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Monkey Pox Cases Rising in New Jersey

By metrostaff on
New Jersey

As monkeypox (hMPXV) cases continue to rise in New Jersey and across the country, public health agencies both locally and nationally are hard at work promoting the importance of monkeypox (hMPXV) treatment, vaccinations, and stopping the spread of misinformation.

The monkeypox (hMPXV) virus causes a rare illness that can affect anyone, regardless of age, gender identity, or sexual orientation.

The virus is passed through close or personal/sexual contact with someone sick with monkeypox (hMPXV).

Although the monkeypox (hMPXV) virus is related to smallpox (same family of viruses), they are different from one another.

People sick with monkeypox (hMPXV) typically experience swollen glands (lymph nodes), fever, flu-like symptoms, and a rash (look similar to pimples or blisters; can be itchy or painful) that starts on the face and spreads to other areas of the body. Monkeypox (hMPXV) cannot be spread to others by passing someone on the street, at the park, or in a store — there must be direct contact with skin, respiratory fluids, or surfaces/fabrics used by someone with monkeypox (hMPXV).

Illness from the monkeypox (hMPXV) virus usually lasts about 2-4 weeks and is rarely fatal.

The virus can be passed to others from when symptoms first appear to when the rash has fully healed — no more scabs and a new layer of skin appears.

Although most people sick with monkeypox (hMPXV) experience mild illness, people who are pregnant or breastfeeding and those with skin conditions or weakened immune systems can experience severe illness or complications related to the virus.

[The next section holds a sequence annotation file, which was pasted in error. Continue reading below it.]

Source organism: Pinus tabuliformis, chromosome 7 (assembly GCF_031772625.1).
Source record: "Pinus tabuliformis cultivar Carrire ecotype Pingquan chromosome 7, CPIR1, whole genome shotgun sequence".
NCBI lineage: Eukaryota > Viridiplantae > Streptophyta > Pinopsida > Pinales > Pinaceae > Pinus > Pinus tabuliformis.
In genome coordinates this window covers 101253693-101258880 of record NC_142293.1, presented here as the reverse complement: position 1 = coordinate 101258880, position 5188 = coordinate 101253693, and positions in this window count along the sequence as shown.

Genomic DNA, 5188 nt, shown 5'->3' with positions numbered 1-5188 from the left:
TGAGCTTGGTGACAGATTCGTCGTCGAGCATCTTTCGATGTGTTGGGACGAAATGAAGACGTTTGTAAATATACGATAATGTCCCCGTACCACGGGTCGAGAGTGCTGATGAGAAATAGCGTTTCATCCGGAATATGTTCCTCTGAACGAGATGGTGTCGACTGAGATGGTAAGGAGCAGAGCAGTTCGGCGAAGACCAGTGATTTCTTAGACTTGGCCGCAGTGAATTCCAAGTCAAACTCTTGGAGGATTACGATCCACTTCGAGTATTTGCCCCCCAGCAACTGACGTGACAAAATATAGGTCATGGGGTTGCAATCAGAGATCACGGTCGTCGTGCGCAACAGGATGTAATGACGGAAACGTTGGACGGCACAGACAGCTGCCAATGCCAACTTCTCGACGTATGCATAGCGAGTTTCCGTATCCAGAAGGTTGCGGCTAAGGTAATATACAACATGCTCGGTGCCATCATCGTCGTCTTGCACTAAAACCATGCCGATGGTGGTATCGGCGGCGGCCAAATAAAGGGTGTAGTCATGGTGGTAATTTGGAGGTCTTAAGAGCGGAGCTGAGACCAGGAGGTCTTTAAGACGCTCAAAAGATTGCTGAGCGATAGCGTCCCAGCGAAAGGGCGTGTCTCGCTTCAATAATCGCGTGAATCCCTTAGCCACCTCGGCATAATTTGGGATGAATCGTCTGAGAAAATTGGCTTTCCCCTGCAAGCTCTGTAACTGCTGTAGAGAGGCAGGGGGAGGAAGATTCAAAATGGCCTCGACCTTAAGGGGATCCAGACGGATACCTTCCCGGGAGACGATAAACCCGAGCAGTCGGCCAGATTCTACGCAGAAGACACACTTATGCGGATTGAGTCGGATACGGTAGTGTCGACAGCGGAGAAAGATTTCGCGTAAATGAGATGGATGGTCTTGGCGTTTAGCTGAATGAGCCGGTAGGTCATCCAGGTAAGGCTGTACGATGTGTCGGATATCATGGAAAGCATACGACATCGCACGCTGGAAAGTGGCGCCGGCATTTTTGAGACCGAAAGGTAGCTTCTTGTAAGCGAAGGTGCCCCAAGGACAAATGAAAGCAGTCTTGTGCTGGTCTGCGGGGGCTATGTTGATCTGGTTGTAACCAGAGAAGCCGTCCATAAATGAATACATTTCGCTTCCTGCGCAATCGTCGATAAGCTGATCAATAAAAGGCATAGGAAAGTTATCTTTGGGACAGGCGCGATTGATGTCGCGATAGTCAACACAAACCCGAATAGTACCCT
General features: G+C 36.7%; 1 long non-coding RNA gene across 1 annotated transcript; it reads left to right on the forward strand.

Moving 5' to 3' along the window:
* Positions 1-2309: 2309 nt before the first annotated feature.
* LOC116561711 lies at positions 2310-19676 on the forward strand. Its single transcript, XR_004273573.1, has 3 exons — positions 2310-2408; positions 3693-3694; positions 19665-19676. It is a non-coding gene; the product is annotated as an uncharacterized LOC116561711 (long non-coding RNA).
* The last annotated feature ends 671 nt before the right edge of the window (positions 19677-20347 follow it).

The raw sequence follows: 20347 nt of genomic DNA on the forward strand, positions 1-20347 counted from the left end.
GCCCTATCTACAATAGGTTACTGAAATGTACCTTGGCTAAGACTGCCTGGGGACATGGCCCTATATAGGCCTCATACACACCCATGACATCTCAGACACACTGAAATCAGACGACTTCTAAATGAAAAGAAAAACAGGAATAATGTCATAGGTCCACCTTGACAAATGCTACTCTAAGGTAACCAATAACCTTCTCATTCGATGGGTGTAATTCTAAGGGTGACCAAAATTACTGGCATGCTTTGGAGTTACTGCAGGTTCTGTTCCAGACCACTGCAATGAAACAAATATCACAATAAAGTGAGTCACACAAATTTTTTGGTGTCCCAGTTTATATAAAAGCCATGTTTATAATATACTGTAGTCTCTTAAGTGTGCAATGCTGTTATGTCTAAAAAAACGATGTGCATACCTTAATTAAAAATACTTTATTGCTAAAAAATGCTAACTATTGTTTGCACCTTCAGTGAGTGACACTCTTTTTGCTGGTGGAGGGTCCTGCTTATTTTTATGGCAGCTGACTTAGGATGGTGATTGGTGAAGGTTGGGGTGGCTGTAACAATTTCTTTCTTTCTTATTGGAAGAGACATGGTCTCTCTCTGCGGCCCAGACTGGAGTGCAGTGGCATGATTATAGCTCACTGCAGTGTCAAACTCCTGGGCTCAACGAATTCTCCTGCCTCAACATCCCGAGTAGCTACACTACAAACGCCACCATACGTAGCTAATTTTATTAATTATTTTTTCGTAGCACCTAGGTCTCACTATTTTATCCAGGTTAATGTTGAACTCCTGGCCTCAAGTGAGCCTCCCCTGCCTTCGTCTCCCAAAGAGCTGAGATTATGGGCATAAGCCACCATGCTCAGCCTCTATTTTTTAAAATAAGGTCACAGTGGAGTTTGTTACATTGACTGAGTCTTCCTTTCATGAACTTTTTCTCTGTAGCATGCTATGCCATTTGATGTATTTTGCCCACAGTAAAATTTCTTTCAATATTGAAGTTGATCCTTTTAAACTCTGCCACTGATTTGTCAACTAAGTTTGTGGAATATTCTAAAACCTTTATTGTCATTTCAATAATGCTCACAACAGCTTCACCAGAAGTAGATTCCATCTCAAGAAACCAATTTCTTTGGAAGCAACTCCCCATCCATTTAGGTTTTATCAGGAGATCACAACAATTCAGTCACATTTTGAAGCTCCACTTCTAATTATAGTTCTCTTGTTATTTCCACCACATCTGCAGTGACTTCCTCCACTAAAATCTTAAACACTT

People who are pregnant can pass the monkeypox (hMPXV) virus to their unborn child.

You should visit a healthcare provider and get tested for monkeypox (hMPXV) if you:

  • are sick with symptoms of monkeypox (hMPXV)
  • think you may be sick with monkeypox (hMPXV)
  • have been exposed to someone sick with monkeypox (hMPXV)
  • have an unexplained rash that is itchy or painful

“The New Jersey Department of Health (NJDOH) is working in conjunction with CDC (Centers for Disease Control and Prevention) and local health departments to quickly identify monkeypox (hMPXV) cases and close contacts, provide treatment and vaccine, and further prevent the spread of disease.

CDC is working with state and local health officials to monitor probable and confirmed cases within the country.”[1]

Monkeypox (hMPXV) cases in New Jersey remain relatively low, however, suspected and confirmed cases increase daily as the virus spreads.

Getting vaccinated against monkeypox (hMPXV) is an essential step in stopping the further spread of the virus.

The NJDOH provides monkeypox (hMPXV) vaccines at no cost to eligible individuals. 

Data from the current monkeypox (hMPXV) outbreak both nationally and in New Jersey shows the most significant impact of the virus is within the social and sexual networks of gay, bisexual, and other men who have sex with men.

This does not mean monkeypox (hMPXV) only affects LGBTQ+ communities.

It’s crucial to combat misinformation about monkeypox (hMPXV) to prevent stigma against LGBTQ+ communities.

Monkeypox (hMPXV) is not an illness of sexual orientation; it’s an illness of close or personal/sexual contact with a person who has monkeypox (hMPXV).

Anyone exposed to the monkeypox (hMPXV) virus is at risk of illness.